The crane then sits on top of the bed, and viola! you have a RAF set of vehicles!
|COLORS & MARKINGS|
While the instructions call for standard Blue Grey overall, I chose Olive Drab instead…I was lucky enough to talk to some of the old salts (one of them being my father) who served in World War Two, and was told that literally everything that could be painted O.D., was painted O.D. ! Since this kit was for use in a diorama that was supposed to be taking place in Europe, not Britain, I opted for the Testor’s Model Master O.D as an base colour scheme. Weathering was done using dry brush with light gull gray and some washes of black.
The bed of the trailer was wood, and the kit even has graining detailed into the planks. Using the same method perfected after reading Len Roberto’s review of the Constitution, I weathered the decking to resemble worn wood that had been stained olive drab. Be sure to paint and weather this kit as you go, there are many multi-layered assemblies, and if you wait until the end, you will miss a lot of spots!
The decals are well printed, what there are of them…a few ID markers in white, and one license plate. They all went on easily without having to use any setting agents. The kits were then oversprayed with a clear satin/flat mix, and buffed using a “extra fine” 3M pad to scuff up the finish a bit. (these pads are available in the sanding paper aisle of any hardware store)
If you are looking for a way to spice up a small diorama, as I was, this kit certainly fits the bill, though you are going to want to add on separate figures to make it believable, as the chances of three people standing around in exactly the same pose is somewhat unlikely! Airfix has a whole family of these support vehicles in the 1/72 scale region, and they add on a new dimension to the basic “plane on stand” look.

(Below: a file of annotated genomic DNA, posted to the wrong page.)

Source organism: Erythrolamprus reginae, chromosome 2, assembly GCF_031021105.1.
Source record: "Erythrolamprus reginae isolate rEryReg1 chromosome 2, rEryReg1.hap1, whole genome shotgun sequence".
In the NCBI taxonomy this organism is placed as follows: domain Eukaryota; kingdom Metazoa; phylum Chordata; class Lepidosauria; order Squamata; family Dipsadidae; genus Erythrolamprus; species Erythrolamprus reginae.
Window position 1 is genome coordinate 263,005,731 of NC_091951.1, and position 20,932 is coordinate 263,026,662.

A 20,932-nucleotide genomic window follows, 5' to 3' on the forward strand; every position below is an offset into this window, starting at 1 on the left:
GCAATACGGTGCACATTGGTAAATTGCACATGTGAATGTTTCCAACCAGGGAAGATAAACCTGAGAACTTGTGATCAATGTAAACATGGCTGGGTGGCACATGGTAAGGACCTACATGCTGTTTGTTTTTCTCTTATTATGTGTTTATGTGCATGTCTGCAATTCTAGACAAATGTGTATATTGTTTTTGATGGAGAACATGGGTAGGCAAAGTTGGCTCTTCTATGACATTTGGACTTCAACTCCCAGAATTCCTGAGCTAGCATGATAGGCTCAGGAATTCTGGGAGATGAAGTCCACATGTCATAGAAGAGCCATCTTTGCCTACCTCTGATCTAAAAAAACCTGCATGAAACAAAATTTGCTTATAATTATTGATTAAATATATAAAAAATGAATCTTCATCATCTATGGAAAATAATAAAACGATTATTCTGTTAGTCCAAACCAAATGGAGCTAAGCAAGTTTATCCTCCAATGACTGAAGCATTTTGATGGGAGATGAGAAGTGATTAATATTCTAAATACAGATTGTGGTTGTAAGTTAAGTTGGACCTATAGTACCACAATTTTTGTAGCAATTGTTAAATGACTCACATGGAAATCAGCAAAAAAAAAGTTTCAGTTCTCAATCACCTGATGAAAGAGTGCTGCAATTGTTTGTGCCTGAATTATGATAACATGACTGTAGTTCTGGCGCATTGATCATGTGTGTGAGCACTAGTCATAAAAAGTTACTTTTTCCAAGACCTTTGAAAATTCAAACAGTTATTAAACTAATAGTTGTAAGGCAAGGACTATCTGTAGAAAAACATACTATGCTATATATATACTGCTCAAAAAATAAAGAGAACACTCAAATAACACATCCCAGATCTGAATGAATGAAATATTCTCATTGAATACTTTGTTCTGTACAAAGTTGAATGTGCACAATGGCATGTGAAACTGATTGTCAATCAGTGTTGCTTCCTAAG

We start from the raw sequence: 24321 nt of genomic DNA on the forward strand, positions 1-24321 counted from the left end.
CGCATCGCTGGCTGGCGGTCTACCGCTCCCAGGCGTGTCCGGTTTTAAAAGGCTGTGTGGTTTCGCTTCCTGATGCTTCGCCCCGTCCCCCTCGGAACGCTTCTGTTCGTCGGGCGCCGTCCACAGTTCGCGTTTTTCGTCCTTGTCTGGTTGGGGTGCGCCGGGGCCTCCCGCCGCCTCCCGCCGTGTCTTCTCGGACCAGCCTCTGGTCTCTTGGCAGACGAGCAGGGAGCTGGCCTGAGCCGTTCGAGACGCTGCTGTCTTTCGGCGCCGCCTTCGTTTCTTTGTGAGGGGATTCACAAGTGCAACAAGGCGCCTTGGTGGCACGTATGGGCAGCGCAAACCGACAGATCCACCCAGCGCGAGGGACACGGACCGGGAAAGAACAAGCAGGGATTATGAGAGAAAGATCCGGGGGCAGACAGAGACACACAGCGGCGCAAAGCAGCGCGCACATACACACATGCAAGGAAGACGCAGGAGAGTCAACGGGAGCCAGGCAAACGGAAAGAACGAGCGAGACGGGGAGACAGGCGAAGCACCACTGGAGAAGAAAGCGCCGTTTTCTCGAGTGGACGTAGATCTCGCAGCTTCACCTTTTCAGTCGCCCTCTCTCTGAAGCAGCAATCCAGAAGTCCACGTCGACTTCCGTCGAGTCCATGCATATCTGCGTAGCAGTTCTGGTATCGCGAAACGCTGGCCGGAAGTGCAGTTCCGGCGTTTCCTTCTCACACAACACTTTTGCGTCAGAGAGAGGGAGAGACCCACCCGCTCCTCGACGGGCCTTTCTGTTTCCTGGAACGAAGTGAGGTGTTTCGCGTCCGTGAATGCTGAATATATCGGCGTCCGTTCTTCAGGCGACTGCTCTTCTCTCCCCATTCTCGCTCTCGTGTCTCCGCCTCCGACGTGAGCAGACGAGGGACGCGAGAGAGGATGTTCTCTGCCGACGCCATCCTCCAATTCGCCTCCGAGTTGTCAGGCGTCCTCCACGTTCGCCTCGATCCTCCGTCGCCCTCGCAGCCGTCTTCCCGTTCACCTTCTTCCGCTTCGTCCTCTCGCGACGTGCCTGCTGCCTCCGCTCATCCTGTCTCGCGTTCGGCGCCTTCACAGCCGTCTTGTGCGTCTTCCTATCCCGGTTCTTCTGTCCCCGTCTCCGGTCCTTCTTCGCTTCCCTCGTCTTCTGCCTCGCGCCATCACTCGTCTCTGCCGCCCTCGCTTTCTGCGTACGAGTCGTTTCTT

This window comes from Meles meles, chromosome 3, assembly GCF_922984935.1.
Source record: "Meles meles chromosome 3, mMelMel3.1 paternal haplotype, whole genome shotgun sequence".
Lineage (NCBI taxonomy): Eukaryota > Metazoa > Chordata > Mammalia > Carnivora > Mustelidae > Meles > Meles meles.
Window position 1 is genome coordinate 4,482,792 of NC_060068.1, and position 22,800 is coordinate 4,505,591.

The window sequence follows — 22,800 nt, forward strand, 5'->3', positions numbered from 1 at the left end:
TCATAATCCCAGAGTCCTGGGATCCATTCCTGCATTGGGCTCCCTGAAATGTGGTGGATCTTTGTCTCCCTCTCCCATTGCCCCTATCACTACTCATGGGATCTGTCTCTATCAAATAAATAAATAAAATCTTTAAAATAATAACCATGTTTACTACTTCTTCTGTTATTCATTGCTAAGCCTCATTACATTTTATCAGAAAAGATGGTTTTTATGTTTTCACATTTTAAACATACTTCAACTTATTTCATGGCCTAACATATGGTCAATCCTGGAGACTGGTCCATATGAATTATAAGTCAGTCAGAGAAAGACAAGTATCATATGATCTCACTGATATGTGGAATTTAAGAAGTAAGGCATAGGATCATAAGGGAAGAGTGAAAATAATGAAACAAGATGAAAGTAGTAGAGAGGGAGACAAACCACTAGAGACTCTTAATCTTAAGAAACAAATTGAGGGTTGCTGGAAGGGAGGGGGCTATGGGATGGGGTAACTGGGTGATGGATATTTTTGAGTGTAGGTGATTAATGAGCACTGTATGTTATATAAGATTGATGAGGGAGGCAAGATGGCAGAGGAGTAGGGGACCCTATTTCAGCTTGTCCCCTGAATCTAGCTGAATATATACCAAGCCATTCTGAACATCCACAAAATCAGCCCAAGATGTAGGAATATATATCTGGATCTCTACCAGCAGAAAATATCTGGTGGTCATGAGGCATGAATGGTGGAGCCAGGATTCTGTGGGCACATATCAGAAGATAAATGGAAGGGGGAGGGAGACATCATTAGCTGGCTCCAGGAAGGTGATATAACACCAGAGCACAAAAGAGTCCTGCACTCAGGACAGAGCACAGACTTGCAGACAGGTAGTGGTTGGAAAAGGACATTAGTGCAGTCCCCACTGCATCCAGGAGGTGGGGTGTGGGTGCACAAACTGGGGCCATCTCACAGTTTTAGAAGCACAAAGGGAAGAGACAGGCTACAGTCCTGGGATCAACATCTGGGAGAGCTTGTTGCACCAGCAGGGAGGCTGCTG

The Diorama: Buying kits over the net can be dangerous…the “deal” is usually priced that way for a reason, in my case, the 1/72nd Dornier Arrow that was missing parts…since the kit is out of production, I was faced with relegating it to the spare parts box or trying to make something out of it…
Using the end of a ball point pen cap, I fashioned a new intake for the dorsus, and removed the ventral air scoop…making this a “tropical” version of the 335. (yes, fictional, but it makes sense…this version would have been able to carry a drop tank and avoid ground/sand clutter)
Quite a lot of filler and sanding later…I have a mottled production model of the D-335G, being investigated by a group of Operation Lusty scientists…the tarpaulins with the invasion stripes is also invented, but may have been used in order to keep trigger happy Tempest pilots from blowing up potential finds…!
Scratch building the cockpit was fun, actually, and I was able to make a rather convincing 1/72nd scale ejection seat out of sheet styrene…the 335 was one of the first planes to have such a feature!
I know, on a realism scale, this rates a neg-1, but it is interesting to look at , and I certainly learned a lot about the technology of the Luftwaffe while doing the research for the project, give some of these sites a whirl: